Vicente, K.J. (1999). Cognitive Work Analysis. Mahwah, NJ: Erlbaum.


Human Error (HE) has long been offered as an explanation for why accidents happen in complex systems. In fact, it is often suggested to be the leading cause of accidents in domains such as aviation and healthcare. As Jens Rasmussen has noted the human is in a very unfortunate position with respect to common explanations for system failures. This is because when you trace backwards in time along any trajectory of events leading to an accident, you will almost always find some act that someone did that contributed to the accident or an act that they failed to do that might have prevented the accident. This act or failure to act is typically labeled as a human error and it is typically credited to be the CAUSE of the accident.

Note that the behavior is only noticed for consideration in hindsight (if there is an accident), otherwise it is typically just unremarkable work behavior.

However, many people (e.g., Dekker, Hollnagel, Rasmussen, Woods) now understand that this explanation trivializes the complexities of work and that blaming humans rarely leads to safety improvements. In a previous blog I noted the parallels between stamping out forest fires and stamping out human error. Stamping out forest fires does not necessarily lead to healthy forests; and stamping out human error does not necessarily lead to safer systems. And in fact, such approaches may actually set the conditions for catastrophic accidents (due to fuel building up in forests, and due to failure to disclose near misses and to learn from experience in complex systems).

While I fully appreciate this intellectually, I had a recent experience on a trip to France that reminded me how powerful the illusion of Human Error can be.

Shortly after my arrival at Charles de Gaulle Airport, as I managed the trains into Paris, my wallet was stolen. It had all my cash and all my credit cards. I was penniless in a country where I didn't know the language. It was quite an experience. The important thing relative to this post was my powerful feeling that I was at fault. Why wasn't I more careful? Why didn't I move my wallet from my back pocket, where I normally carry it (and where it is most comfortable) to my front pockets (as I normally do when I am in dangerous areas)? Why did I have all my money and credit cards in the same place? What a fool I am? It's all my fault!

The illusion is powerful! I guess this reflects a need to believe that I am in control. I know intellectually that this is an illusion. I know that life is a delicate balancing act where a small perturbation can knock us off our feet. I know that when things work, it is not a simple function of my control actions, but the result of an extensive network of social and cultural supports. And I should know that when things don't work, it is typically the result of a cascade of small perturbations in this network of support (e.g., the loss of a nail).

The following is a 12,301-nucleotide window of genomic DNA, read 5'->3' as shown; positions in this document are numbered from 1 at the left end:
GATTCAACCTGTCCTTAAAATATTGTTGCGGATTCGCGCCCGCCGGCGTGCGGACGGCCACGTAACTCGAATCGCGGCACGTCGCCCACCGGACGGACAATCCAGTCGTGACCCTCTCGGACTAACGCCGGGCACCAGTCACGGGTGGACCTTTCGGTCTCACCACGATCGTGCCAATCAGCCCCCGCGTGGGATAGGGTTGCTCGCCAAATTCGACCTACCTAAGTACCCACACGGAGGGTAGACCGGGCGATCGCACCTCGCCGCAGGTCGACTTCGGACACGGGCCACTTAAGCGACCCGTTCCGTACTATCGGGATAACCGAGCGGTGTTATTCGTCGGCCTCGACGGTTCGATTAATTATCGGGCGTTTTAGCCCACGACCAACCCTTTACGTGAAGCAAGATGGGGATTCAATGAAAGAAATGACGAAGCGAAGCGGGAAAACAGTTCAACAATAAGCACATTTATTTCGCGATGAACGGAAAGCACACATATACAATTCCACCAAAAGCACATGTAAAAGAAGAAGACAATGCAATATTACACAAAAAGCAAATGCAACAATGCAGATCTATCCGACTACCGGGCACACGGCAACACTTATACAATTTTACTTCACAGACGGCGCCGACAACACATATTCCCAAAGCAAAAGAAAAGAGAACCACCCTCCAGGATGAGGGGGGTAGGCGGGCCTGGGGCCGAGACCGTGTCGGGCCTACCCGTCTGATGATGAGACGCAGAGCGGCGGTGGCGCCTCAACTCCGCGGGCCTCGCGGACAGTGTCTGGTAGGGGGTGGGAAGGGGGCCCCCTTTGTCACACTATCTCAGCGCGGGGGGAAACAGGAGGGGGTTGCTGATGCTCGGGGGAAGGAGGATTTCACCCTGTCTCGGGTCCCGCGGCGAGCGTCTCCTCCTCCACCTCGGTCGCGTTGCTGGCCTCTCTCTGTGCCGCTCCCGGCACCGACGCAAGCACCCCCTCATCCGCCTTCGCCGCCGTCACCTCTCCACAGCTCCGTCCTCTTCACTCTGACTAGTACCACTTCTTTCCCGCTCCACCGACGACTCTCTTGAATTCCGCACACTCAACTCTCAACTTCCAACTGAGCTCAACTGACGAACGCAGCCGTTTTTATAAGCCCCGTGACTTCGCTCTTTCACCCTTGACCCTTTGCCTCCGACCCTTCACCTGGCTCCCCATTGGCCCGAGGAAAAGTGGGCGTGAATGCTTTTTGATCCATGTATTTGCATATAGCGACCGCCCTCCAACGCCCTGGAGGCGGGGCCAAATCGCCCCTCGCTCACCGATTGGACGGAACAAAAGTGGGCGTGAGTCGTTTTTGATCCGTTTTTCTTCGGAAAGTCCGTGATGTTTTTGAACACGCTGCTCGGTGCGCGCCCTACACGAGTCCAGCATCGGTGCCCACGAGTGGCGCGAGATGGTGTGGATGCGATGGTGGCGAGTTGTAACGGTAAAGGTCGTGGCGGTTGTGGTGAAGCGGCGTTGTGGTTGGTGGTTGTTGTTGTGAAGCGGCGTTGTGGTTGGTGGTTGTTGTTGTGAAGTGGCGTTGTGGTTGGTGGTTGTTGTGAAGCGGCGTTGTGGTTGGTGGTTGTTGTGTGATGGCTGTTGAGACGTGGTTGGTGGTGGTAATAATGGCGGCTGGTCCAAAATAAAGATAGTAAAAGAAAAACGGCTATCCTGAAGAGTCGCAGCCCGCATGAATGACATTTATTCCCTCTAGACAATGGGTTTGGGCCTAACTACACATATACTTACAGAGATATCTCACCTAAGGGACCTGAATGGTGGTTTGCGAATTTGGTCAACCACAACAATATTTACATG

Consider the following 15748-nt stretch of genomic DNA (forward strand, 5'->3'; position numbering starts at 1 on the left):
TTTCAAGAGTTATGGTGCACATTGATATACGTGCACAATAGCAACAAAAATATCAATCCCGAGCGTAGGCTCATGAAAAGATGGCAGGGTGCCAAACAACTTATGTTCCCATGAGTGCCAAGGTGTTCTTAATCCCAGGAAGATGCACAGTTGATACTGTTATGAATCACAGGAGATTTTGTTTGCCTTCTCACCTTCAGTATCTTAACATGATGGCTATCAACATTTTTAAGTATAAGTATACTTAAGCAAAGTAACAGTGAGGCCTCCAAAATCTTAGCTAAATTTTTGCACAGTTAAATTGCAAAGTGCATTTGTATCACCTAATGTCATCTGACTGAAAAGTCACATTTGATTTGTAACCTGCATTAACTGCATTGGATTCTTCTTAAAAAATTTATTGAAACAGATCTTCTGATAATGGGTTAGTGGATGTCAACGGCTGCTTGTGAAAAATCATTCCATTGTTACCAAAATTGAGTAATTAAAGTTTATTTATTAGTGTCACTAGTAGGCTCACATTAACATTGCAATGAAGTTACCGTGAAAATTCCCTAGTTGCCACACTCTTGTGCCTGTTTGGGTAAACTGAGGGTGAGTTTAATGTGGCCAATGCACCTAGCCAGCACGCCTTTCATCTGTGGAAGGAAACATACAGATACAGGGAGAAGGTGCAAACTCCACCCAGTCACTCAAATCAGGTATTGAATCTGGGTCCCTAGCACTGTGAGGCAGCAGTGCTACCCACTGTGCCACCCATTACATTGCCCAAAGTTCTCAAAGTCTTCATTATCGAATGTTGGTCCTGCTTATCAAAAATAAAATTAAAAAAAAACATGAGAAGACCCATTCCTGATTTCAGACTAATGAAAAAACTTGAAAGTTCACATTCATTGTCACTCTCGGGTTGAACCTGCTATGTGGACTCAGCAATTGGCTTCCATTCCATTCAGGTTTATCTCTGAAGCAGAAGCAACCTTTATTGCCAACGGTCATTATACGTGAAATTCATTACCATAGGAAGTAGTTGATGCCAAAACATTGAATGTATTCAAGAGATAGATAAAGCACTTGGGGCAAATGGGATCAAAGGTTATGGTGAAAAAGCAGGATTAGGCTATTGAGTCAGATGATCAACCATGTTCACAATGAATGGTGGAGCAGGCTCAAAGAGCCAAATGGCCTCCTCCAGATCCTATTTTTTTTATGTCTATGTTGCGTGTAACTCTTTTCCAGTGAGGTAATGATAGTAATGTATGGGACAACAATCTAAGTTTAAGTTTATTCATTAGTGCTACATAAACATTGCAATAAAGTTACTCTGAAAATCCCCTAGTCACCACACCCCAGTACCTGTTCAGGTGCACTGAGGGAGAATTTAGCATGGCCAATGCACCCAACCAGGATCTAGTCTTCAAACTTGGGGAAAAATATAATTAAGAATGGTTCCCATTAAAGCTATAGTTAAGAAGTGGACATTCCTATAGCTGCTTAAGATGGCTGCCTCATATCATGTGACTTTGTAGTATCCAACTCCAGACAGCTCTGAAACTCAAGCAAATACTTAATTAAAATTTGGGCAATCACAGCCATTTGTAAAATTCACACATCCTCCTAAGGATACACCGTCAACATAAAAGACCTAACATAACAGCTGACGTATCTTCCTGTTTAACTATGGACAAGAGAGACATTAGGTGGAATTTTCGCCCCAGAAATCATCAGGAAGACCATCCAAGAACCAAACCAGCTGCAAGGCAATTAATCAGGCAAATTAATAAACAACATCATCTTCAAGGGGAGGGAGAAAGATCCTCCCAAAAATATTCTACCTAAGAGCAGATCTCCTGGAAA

The human error illusion is the flip side of the illusion that we are in control. It is an illusion that trivializes complexity - minimizing the risks of failure and exaggerating the power of control.

Fortunately, I got by with a lot of help from my friends, and my trip to France was not ruined by this event. It turned out to be a great trip and a valuable learning experience.


This is the six and final post in a series of blogs to examine some of the implications of a CSE perspective on sociotechnical systems and the implications for design. The table below summarizes some of the ways that CSE has expanded our vision of humans. In this blog the focus will be on design implications.

One of the well known mantras of the Human Factors profession has been:

Know thy user.

This has typically meant that a fundamental role for human factors has been to make sure that system designers are aware of computational limitations (e.g., perceptual thresholds, working memory capacity, potential violations of classical logic due to reliance on heuristics) and expectations (e.g., population stereotypes, mental models) that bound human performance.

It is important to note that these limitations have generally been validated with a wealth of scientific research. Thus, it is important that these limitations be considered by designers. It is important to design information systems so that relevant information is perceptually salient, so that working memory is not over-taxed, and so that expectations and population stereotypes are not violated.

The emphasis on the bounds of human rationality, however, tends to put human factors at the back of the innovation parade. While others are touting the opportunities of emerging technologies, HF is apologizing for the weaknesses of the humans. This feeds into a narrative in which automation becomes the 'hero' and humans are pushed into the background as the weakest link - a source of error and an obstacle to innovation. From the perspective of the technologists - the world would be so much better if we could simply engineer the humans out of the system (e.g., get human drivers off the road in order to increase highway safety).